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For the ancient Egyptian noble, see Mahu (noble). For the Dahomey goddess, see Mawu.

Māhū in traditional Hawaiian or Kanaka Maoli and Tahitian or Maohi cultures are third gender persons with traditional roles within Kanaka Maoli and Maohi society, similar to Tongan fakaleiti and Samoan fa'afafine and analogous to the Neapolitan femminiello.[1][2]

In modern-day Hawaiʻi it is a commonly used slang word for transvestite and transgender persons.

Aikāne is a traditional Kanaka Maoli term for a kāne (man) who is the male lover of another kāne or man.[3]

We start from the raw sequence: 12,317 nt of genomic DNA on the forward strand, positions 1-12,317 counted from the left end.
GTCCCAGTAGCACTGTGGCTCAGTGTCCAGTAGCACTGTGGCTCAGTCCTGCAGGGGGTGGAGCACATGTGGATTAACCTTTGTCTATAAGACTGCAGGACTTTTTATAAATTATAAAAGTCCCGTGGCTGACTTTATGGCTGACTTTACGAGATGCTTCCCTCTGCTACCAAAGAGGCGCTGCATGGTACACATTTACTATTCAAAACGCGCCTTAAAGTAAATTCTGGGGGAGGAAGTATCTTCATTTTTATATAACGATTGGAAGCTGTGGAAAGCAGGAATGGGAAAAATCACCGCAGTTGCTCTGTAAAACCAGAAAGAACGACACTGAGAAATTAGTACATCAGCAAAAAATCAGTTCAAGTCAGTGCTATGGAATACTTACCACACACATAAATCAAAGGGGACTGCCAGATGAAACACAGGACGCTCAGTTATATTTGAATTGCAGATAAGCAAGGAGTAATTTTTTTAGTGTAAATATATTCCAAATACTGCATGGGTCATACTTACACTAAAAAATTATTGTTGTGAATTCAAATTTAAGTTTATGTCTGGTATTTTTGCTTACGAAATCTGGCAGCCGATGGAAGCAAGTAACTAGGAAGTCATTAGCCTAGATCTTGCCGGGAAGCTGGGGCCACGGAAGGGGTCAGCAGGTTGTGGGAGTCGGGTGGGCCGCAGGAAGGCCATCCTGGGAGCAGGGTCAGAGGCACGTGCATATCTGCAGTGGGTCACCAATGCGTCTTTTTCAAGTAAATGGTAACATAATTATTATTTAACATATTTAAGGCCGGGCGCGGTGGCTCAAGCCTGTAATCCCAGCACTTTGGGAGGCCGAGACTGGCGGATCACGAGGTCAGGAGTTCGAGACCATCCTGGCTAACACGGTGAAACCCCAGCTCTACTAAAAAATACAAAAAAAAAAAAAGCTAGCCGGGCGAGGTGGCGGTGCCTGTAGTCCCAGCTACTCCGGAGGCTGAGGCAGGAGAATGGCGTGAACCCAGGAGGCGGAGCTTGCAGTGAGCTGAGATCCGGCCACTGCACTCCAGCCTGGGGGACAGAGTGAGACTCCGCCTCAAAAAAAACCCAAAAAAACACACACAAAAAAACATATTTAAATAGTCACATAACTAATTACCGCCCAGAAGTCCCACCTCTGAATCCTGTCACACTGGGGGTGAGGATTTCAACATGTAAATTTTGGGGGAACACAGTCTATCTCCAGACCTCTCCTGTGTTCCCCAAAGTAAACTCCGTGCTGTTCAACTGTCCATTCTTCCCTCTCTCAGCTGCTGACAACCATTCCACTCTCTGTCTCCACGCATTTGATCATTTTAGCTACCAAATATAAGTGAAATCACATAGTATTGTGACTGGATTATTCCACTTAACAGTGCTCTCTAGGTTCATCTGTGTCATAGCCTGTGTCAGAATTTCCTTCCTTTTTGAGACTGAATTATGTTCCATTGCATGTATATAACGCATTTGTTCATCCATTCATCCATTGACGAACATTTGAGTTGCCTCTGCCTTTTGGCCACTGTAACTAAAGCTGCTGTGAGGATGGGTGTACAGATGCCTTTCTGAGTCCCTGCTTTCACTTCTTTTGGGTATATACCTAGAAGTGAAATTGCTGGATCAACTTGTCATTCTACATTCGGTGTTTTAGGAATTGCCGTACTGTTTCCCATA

Side note: In Hawai‘i, being māhū is accepted. For those who do not accept māhū people, they are not Hawaiian.

References and sources[edit]

  1. ^ Llosa, Mario Vargas. "The men-women of the Pacific". tate.org.uk. Tate Britain. Archived from the original on 6 March 2015. 
  2. ^ Eisenman pp. 104-15
  3. ^ Morris, Robert J. (1990). "Aikāne: Accounts Hawaiian Same-Sex Relationships in the Journals of Captain Cook’s Third Voyage (1776-80)". Journal of Homosexuality 19 (4): 21–54. doi:10.1300/j082v19n04_03. 

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